As the tweet says, Maduro was speaking at a commemoration of the 81st anniversary of the Venezuelan army on Saturday when two explosions occurred seemingly overhead, sending Maduro’s bodyguards into action and the soldiers gathered for the speech into flight. Seven soldiers were reportedly wounded in the explosions, one of which may have set off a fire in a nearby apartment building. The AP initially reported that the blasts may have been from a gas leak, but witness statements seem to corroborate the drone story, which means it was likely an assassination attempt.

But perpetrated by whom? Six people have reportedly been arrested so far but there’s no way to be sure they were involved and no information about their possible allegiances has yet come out. Obviously Maduro has no shortage of enemies. He’s already accused Venezuela’s right-wing opposition, in collaboration with the Colombian government and Venezuelan exiles living in the United States. Cool,boa denies any involvement. A group called the “National Movement of Soldiers in T-Shirts” (no, seriously) claimed responsibility, but it’s not clear that anybody had ever heard of that group before this incident. The Trump administration, in the person of White House adviser Yosemite Sam John Bolton, is also denying any involvement. There’s no particular reason to believe any of this, if you’re keeping score at home.

Bolton and the Venezuelan opposition have advanced the theory that maybe it wasn’t an assassination attempt but rather a false flag operation intended to give Maduro a way to distract the public from Venezuela’s catastrophically poor economy and a justification to crack down harder on the opposition. Those arguments don’t make a whole lot of sense–the Venezuelan people aren’t going to be distracted from the fact that they’re being starved to death because they think somebody tried to kill the president, and Maduro has never needed a justification to crack down against the opposition before. Meanwhile, the images of Maduro’s military officers hightailing it out of the line of fire didn’t exactly project the image that he’s a powerful leader in full control of the country. One assumes that, had Maduro engineered this incident, he would’ve stage managed it in a way that made him look better. Also there’s, you know, no evidence backing up this conspiracy theory.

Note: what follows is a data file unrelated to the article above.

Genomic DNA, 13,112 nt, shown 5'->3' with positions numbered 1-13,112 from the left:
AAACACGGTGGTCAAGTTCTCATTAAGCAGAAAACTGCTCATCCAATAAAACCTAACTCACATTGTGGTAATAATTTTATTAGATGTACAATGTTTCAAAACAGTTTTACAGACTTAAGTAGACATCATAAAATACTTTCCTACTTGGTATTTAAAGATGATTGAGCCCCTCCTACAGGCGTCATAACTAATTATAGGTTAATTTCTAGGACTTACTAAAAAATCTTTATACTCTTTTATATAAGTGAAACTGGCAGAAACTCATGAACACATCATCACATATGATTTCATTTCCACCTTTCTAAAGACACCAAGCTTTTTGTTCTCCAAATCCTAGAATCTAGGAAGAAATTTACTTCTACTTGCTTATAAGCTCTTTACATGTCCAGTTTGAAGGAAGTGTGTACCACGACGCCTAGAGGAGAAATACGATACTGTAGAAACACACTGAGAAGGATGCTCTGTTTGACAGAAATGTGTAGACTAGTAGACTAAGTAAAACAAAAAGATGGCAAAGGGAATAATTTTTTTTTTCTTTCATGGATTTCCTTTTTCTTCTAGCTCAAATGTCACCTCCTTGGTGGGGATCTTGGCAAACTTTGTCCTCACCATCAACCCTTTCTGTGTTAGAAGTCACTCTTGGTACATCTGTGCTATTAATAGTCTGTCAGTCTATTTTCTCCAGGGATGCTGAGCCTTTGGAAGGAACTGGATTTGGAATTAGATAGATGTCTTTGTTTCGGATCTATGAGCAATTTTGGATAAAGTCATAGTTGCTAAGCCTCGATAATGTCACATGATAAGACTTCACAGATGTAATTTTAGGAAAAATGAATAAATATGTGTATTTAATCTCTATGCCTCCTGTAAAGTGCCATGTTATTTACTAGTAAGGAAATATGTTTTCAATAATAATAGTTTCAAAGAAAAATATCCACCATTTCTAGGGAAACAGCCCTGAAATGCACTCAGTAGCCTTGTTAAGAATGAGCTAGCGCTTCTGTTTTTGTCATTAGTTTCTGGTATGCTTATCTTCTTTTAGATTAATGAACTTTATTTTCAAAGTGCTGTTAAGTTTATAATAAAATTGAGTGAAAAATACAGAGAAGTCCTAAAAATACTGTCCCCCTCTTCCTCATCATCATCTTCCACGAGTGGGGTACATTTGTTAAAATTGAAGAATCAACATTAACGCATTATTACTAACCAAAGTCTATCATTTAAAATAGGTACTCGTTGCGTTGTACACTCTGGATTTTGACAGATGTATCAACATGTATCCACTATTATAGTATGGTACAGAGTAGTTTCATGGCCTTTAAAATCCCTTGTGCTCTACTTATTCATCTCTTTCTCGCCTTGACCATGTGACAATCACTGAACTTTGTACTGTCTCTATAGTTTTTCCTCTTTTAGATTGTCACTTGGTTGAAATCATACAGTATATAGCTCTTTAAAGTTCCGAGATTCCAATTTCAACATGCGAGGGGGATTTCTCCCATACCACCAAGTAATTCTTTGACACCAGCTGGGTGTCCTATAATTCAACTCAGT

Anyway, even if the fate of Venezuela’s president doesn’t interest you, consider this: drones are becoming ubiquitous, and they’re pretty easy to weaponize. That’s got implications far beyond what happened in Caracas this weekend.


Saudi Arabia has suspended “new trade and investment with Canada” after the Canadian government called for the release of women’s rights activists who have been arrested by the kingdom. They’ve also recalled their Canadian ambassador and booted Canada’s ambassador out of the country. I guess somebody was feeling touchy this weekend.